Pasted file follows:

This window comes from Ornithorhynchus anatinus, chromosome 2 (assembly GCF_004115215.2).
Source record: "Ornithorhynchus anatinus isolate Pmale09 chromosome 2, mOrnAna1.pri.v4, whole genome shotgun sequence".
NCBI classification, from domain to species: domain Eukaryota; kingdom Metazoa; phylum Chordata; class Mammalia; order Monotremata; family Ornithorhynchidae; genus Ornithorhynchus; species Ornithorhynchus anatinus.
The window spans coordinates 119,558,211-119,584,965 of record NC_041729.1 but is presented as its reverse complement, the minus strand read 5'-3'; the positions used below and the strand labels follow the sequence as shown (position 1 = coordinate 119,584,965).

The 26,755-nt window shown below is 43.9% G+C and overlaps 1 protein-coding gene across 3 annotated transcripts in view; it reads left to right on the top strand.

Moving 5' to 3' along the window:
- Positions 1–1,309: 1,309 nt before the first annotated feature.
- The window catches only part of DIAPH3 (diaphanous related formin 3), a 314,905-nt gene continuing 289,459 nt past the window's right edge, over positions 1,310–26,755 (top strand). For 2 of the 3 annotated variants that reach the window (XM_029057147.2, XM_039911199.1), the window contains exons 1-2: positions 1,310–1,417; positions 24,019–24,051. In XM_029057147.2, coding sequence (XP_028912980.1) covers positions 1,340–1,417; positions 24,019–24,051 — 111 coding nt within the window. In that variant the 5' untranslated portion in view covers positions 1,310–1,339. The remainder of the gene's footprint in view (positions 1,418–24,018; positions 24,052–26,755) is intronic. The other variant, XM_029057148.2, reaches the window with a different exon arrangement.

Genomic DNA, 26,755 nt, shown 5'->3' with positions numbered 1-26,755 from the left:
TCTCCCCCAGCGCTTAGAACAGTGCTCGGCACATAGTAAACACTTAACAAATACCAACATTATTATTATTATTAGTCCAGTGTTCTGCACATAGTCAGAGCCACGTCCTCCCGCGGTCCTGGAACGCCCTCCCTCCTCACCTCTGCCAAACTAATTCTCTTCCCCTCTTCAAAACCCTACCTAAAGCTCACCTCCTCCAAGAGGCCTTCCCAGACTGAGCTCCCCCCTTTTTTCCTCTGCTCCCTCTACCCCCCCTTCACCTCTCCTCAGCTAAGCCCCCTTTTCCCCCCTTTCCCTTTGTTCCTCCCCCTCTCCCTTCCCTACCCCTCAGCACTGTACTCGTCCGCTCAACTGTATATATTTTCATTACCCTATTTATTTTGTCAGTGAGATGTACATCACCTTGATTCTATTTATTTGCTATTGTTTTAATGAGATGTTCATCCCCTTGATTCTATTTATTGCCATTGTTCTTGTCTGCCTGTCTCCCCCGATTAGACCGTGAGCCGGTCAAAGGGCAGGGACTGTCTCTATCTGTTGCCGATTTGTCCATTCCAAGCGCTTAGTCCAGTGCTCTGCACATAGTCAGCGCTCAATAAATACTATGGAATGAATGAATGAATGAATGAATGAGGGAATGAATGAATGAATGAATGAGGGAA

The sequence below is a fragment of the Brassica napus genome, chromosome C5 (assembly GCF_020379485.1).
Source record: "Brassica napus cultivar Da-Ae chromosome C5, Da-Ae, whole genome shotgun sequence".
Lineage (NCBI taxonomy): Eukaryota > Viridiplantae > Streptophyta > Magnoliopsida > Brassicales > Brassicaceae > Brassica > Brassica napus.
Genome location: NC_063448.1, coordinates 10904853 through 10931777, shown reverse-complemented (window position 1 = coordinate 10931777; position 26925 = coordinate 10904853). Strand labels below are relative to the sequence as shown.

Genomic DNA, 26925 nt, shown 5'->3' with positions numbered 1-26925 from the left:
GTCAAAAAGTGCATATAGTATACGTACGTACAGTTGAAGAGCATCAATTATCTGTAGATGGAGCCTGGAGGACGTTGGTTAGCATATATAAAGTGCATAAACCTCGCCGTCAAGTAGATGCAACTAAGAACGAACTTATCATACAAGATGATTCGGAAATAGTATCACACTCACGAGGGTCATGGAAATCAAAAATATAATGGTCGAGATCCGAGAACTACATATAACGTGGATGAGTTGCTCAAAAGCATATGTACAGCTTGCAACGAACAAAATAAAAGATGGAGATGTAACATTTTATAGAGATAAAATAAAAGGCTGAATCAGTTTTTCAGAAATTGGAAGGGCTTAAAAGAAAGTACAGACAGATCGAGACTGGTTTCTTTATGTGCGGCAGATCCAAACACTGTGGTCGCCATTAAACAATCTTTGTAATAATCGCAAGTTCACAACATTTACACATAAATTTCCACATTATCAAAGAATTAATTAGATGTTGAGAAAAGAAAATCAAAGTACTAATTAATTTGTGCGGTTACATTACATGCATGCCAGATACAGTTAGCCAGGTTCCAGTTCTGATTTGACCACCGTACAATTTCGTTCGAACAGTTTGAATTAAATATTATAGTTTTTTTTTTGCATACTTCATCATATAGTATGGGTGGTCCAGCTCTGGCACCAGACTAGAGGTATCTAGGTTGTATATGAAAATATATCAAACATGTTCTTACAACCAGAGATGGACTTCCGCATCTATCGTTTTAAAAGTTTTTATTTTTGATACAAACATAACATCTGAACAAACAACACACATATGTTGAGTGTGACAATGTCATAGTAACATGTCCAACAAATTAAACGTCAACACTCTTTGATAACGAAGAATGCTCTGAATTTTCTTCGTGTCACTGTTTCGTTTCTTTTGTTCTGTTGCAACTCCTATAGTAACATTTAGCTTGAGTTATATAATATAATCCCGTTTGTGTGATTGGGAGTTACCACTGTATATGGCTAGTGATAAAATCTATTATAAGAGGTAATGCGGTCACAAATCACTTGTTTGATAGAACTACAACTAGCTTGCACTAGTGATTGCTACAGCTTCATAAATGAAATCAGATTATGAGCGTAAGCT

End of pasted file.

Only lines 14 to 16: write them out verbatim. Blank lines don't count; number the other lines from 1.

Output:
Genome location: NC_063448.1, coordinates 10904853 through 10931777, shown reverse-complemented (window position 1 = coordinate 10931777; position 26925 = coordinate 10904853). Strand labels below are relative to the sequence as shown.

Genomic DNA, 26925 nt, shown 5'->3' with positions numbered 1-26925 from the left:
GTCAAAAAGTGCATATAGTATACGTACGTACAGTTGAAGAGCATCAATTATCTGTAGATGGAGCCTGGAGGACGTTGGTTAGCATATATAAAGTGCATAAACCTCGCCGTCAAGTAGATGCAACTAAGAACGAACTTATCATACAAGATGATTCGGAAATAGTATCACACTCACGAGGGTCATGGAAATCAAAAATATAATGGTCGAGATCCGAGAACTACATATAACGTGGATGAGTTGCTCAAAAGCATATGTACAGCTTGCAACGAACAAAATAAAAGATGGAGATGTAACATTTTATAGAGATAAAATAAAAGGCTGAATCAGTTTTTCAGAAATTGGAAGGGCTTAAAAGAAAGTACAGACAGATCGAGACTGGTTTCTTTATGTGCGGCAGATCCAAACACTGTGGTCGCCATTAAACAATCTTTGTAATAATCGCAAGTTCACAACATTTACACATAAATTTCCACATTATCAAAGAATTAATTAGATGTTGAGAAAAGAAAATCAAAGTACTAATTAATTTGTGCGGTTACATTACATGCATGCCAGATACAGTTAGCCAGGTTCCAGTTCTGATTTGACCACCGTACAATTTCGTTCGAACAGTTTGAATTAAATATTATAGTTTTTTTTTTGCATACTTCATCATATAGTATGGGTGGTCCAGCTCTGGCACCAGACTAGAGGTATCTAGGTTGTATATGAAAATATATCAAACATGTTCTTACAACCAGAGATGGACTTCCGCATCTATCGTTTTAAAAGTTTTTATTTTTGATACAAACATAACATCTGAACAAACAACACACATATGTTGAGTGTGACAATGTCATAGTAACATGTCCAACAAATTAAACGTCAACACTCTTTGATAACGAAGAATGCTCTGAATTTTCTTCGTGTCACTGTTTCGTTTCTTTTGTTCTGTTGCAACTCCTATAGTAACATTTAGCTTGAGTTATATAATATAATCCCGTTTGTGTGATTGGGAGTTACCACTGTATATGGCTAGTGATAAAATCTATTATAAGAGGTAATGCGGTCACAAATCACTTGTTTGATAGAACTACAACTAGCTTGCACTAGTGATTGCTACAGCTTCATAAATGAAATCAGATTATGAGCGTAAGCT